Locate product codes and other policies that apply to import and export by using our free UK Trade Rate on-line. You can find further information on how to classify your goods in the Goods Categorization Guidelines. It is used to identify and find out the unique rating of your goods:
The Generalised System of Preferences (GSP), often used by textiles merchants, allows origin goods from a broad spectrum of different origins to be brought into the EU at either a preferential or duty-free level. More information on how to establish whether a given item is a product of origin can be found in Communication 830 - Customs preferences:
A number of other preference arrangements have been concluded by the European Community with third country partners (countries outside the EU), allowing goods to benefit from preference duties. When you are a taxable person for value added tax and the goods you purchase from or deliver to VATable companies in other EU Member States meet the Intrastat annual waiver thresholds, you must file additional returns to the HMRC on a regular basis.
Please refer to the manual on Intrastat - Report on value and volumes of intra-EUT. Since the EU is a custom union, you can buy most goods from other member states without restriction - although value added tax and consumption tax can still be applied. When importing from outside the EU, you may have to follow EU regulations on imports and EU-wide custom duties.
You can find more information in the guidelines for imports of your goods from countries outside the EU. Imports may be restricted to particular products or industries. There may be separate limits or limits and anti-dumping tariffs for certain imports. More information can be found in the Guidelines on Anti-Dumping and countervailing Duty. To determine whether you need an entry permit, please read the guide: Do you need an entry or exit permit?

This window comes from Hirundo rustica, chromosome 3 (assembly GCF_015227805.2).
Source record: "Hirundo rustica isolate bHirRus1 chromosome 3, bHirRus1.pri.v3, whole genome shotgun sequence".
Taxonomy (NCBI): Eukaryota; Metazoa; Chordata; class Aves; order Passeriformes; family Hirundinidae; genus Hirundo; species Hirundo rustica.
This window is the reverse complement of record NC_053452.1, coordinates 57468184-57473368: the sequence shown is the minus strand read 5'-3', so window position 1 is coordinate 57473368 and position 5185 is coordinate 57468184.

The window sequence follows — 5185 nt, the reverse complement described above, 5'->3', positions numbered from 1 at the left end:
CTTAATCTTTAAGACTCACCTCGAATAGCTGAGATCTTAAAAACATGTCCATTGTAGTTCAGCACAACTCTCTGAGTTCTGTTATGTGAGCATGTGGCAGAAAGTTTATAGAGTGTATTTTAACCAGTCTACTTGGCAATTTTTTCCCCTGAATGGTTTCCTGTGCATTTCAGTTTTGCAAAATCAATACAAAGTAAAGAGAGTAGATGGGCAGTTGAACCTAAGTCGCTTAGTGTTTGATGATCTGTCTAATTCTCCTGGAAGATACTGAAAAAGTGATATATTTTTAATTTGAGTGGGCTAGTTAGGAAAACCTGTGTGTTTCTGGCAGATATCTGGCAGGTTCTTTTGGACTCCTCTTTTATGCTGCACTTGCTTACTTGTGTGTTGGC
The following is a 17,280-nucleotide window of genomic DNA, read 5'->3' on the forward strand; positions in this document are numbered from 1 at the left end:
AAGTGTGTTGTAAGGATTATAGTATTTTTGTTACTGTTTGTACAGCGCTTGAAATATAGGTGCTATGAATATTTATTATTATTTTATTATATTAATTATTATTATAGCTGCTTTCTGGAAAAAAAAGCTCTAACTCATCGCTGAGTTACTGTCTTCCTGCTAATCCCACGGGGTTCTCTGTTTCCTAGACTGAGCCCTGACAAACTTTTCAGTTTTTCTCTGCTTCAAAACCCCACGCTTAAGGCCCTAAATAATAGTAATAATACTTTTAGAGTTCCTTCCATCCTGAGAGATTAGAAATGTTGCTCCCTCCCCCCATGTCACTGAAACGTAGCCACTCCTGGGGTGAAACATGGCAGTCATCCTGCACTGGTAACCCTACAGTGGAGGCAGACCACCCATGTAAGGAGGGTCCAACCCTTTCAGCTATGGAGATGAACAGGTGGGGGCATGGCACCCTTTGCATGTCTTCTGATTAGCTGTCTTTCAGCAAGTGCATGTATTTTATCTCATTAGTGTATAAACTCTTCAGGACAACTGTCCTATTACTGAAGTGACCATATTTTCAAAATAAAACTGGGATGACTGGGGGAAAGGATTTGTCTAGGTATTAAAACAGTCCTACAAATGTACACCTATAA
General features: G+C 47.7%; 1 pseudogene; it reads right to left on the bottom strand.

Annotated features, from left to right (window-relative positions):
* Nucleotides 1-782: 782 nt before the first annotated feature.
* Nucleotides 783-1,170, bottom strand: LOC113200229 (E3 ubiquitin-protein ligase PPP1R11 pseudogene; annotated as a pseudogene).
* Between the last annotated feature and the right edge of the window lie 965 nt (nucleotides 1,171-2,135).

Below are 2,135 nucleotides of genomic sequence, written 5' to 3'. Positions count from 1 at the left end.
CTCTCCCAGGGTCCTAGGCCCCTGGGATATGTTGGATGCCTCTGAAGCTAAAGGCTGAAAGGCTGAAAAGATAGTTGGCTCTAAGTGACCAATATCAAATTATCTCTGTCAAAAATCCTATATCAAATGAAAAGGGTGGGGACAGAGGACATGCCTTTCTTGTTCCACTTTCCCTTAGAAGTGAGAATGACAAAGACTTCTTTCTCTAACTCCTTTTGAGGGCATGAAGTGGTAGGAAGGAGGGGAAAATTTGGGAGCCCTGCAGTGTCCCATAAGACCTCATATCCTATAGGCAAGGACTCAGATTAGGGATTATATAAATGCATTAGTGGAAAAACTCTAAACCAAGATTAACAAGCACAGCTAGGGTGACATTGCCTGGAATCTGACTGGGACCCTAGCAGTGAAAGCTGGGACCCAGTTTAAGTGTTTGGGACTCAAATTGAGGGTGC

Classify your goods using the rate to find out which customs tariffs and policies they have. Refer to the guidelines for an introductory part. Some goods may not be traded unless you have a license granted by the relevant authorities. BIS Import Licensing Office grants licenses when it has to enforce commercial policies.
The current barriers to imports cover certain textile materials from Belarus, North Korea and Uzbekistan. Certain textile imports from China no longer require a licence - for further information please see Communication 2767 on the BIS website (PDF, 32K). When selling imports of clothing and shoes in the UK, you must verify that your product complies with the applicable health and Safety and labelling standards, including:
Dress size usually varies from state to state and even from shop to shop. You do not have to obey any rules by legislation, but there are three EU clothing size determination norms that seek to set up a joint arbitration system. In addition, you must observe the relevant child clothing and shoe health and safety guidelines.
Importing children's apparel and shoes requires you to comply with certain standards of workmanship when they are supplied to UK consumers. For more information on children's apparel rules, please visit the National Archives website. They recommend material, styling and production policies to enhance the security of children's apparel.
According to UK legislation, most children's clothes and shoes can benefit from a lower tax of 0% value added tax (i.e. no VAT) in the UK, but there are some exemptions. Refer to the Guidelines on the Value Added Tax mentioned: Default, flat, zero, exempted. If you are an Importer or Export in the field of apparel, shoes and fashions, you can turn to a number of sources for help and information.
On our website you will also find the contacts of business organisations and other institutions.